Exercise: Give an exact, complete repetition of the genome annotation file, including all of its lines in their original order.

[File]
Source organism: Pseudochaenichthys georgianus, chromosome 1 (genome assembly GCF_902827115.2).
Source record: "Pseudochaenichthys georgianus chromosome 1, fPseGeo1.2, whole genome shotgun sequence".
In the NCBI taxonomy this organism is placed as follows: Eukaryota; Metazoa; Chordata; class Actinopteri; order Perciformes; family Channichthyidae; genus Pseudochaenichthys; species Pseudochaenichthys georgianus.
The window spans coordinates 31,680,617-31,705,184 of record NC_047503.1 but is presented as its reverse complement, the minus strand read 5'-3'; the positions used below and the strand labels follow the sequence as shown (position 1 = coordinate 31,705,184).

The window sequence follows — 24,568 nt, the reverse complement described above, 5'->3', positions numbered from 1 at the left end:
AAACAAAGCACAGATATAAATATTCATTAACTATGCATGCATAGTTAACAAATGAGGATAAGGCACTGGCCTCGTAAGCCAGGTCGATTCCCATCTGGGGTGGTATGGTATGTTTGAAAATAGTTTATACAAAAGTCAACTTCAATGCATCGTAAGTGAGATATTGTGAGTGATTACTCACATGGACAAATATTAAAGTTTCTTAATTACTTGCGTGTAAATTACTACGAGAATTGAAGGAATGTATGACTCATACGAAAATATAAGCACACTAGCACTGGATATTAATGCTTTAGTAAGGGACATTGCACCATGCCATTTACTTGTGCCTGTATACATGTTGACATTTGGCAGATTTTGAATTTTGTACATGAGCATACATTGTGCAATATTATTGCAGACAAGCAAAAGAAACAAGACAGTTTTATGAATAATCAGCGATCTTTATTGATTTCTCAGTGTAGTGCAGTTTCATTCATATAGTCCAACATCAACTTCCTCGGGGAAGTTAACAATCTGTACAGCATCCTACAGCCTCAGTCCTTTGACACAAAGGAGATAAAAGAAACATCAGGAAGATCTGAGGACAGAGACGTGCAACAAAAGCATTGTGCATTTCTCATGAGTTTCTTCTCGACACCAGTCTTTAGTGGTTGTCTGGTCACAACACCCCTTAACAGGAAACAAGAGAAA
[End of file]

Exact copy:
Source organism: Pseudochaenichthys georgianus, chromosome 1 (genome assembly GCF_902827115.2).
Source record: "Pseudochaenichthys georgianus chromosome 1, fPseGeo1.2, whole genome shotgun sequence".
In the NCBI taxonomy this organism is placed as follows: Eukaryota; Metazoa; Chordata; class Actinopteri; order Perciformes; family Channichthyidae; genus Pseudochaenichthys; species Pseudochaenichthys georgianus.
The window spans coordinates 31,680,617-31,705,184 of record NC_047503.1 but is presented as its reverse complement, the minus strand read 5'-3'; the positions used below and the strand labels follow the sequence as shown (position 1 = coordinate 31,705,184).

The window sequence follows — 24,568 nt, the reverse complement described above, 5'->3', positions numbered from 1 at the left end:
AAACAAAGCACAGATATAAATATTCATTAACTATGCATGCATAGTTAACAAATGAGGATAAGGCACTGGCCTCGTAAGCCAGGTCGATTCCCATCTGGGGTGGTATGGTATGTTTGAAAATAGTTTATACAAAAGTCAACTTCAATGCATCGTAAGTGAGATATTGTGAGTGATTACTCACATGGACAAATATTAAAGTTTCTTAATTACTTGCGTGTAAATTACTACGAGAATTGAAGGAATGTATGACTCATACGAAAATATAAGCACACTAGCACTGGATATTAATGCTTTAGTAAGGGACATTGCACCATGCCATTTACTTGTGCCTGTATACATGTTGACATTTGGCAGATTTTGAATTTTGTACATGAGCATACATTGTGCAATATTATTGCAGACAAGCAAAAGAAACAAGACAGTTTTATGAATAATCAGCGATCTTTATTGATTTCTCAGTGTAGTGCAGTTTCATTCATATAGTCCAACATCAACTTCCTCGGGGAAGTTAACAATCTGTACAGCATCCTACAGCCTCAGTCCTTTGACACAAAGGAGATAAAAGAAACATCAGGAAGATCTGAGGACAGAGACGTGCAACAAAAGCATTGTGCATTTCTCATGAGTTTCTTCTCGACACCAGTCTTTAGTGGTTGTCTGGTCACAACACCCCTTAACAGGAAACAAGAGAAA